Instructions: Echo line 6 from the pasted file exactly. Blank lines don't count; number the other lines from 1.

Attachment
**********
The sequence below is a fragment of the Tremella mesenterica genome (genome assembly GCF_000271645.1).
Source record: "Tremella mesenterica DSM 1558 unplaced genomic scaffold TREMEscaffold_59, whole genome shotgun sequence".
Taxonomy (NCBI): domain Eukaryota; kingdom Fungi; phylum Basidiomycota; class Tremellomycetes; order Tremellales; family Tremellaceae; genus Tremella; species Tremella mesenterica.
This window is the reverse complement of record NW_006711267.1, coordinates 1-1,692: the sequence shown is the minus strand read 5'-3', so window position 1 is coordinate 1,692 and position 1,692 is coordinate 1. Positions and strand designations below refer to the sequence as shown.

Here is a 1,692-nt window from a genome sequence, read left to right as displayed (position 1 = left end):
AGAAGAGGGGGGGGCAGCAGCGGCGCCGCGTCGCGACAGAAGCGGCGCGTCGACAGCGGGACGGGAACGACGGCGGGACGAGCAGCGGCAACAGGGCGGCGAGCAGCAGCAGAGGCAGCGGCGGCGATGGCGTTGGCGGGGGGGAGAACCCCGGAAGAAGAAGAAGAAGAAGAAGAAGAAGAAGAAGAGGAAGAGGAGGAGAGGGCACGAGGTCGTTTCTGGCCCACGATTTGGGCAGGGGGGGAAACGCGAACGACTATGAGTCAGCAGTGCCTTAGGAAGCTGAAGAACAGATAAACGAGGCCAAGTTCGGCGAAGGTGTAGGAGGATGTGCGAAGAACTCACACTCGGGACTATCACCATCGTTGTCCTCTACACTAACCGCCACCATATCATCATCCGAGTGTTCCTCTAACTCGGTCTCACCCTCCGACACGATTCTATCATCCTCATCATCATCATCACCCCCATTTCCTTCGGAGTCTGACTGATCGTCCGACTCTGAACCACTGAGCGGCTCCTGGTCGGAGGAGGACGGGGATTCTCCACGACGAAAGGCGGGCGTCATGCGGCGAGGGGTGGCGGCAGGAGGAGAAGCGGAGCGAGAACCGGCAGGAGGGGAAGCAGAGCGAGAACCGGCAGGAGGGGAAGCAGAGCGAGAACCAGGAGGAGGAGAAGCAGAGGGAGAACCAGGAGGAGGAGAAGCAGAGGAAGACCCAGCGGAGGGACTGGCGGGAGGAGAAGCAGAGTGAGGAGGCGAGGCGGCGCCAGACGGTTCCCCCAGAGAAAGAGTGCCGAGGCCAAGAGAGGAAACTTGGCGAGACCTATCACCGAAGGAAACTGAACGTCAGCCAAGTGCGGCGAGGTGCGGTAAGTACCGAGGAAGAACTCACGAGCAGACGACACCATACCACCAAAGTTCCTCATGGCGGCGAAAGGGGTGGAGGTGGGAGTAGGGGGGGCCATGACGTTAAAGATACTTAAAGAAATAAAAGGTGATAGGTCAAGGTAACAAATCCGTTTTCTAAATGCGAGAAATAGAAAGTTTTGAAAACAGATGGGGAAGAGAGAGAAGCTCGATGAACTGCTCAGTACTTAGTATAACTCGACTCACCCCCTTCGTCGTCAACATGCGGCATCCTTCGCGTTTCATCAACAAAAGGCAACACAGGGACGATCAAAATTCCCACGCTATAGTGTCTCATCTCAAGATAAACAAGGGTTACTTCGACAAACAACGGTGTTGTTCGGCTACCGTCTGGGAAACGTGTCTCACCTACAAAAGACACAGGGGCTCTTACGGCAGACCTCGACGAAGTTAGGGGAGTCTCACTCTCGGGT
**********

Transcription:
AGAAGAGGGGGGGGCAGCAGCGGCGCCGCGTCGCGACAGAAGCGGCGCGTCGACAGCGGGACGGGAACGACGGCGGGACGAGCAGCGGCAACAGGGCGGCGAGCAGCAGCAGAGGCAGCGGCGGCGATGGCGTTGGCGGGGGGGAGAACCCCGGAAGAAGAAGAAGAAGAAGAAGAAGAAGAAGAAGAGGAAGAGGAGGAGAGGGCACGAGGTCGTTTCTGGCCCACGATTTGGGCAGGGGGGGAAACGCGAACGACTATGAGTCAGCAGTGCCTTAGGAAGCTGAAGAACAGATAAACGAGGCCAAGTTCGGCGAAGGTGTAGGAGGATGTGCGAAGAACTCACACTCGGGACTATCACCATCGTTGTCCTCTACACTAACCGCCACCATATCATCATCCGAGTGTTCCTCTAACTCGGTCTCACCCTCCGACACGATTCTATCATCCTCATCATCATCATCACCCCCATTTCCTTCGGAGTCTGACTGATCGTCCGACTCTGAACCACTGAGCGGCTCCTGGTCGGAGGAGGACGGGGATTCTCCACGACGAAAGGCGGGCGTCATGCGGCGAGGGGTGGCGGCAGGAGGAGAAGCGGAGCGAGAACCGGCAGGAGGGGAAGCAGAGCGAGAACCGGCAGGAGGGGAAGCAGAGCGAGAACCAGGAGGAGGAGAAGCAGAGGGAGAACCAGGAGGAGGAGAAGCAGAGGAAGACCCAGCGGAGGGACTGGCGGGAGGAGAAGCAGAGTGAGGAGGCGAGGCGGCGCCAGACGGTTCCCCCAGAGAAAGAGTGCCGAGGCCAAGAGAGGAAACTTGGCGAGACCTATCACCGAAGGAAACTGAACGTCAGCCAAGTGCGGCGAGGTGCGGTAAGTACCGAGGAAGAACTCACGAGCAGACGACACCATACCACCAAAGTTCCTCATGGCGGCGAAAGGGGTGGAGGTGGGAGTAGGGGGGGCCATGACGTTAAAGATACTTAAAGAAATAAAAGGTGATAGGTCAAGGTAACAAATCCGTTTTCTAAATGCGAGAAATAGAAAGTTTTGAAAACAGATGGGGAAGAGAGAGAAGCTCGATGAACTGCTCAGTACTTAGTATAACTCGACTCACCCCCTTCGTCGTCAACATGCGGCATCCTTCGCGTTTCATCAACAAAAGGCAACACAGGGACGATCAAAATTCCCACGCTATAGTGTCTCATCTCAAGATAAACAAGGGTTACTTCGACAAACAACGGTGTTGTTCGGCTACCGTCTGGGAAACGTGTCTCACCTACAAAAGACACAGGGGCTCTTACGGCAGACCTCGACGAAGTTAGGGGAGTCTCACTCTCGGGT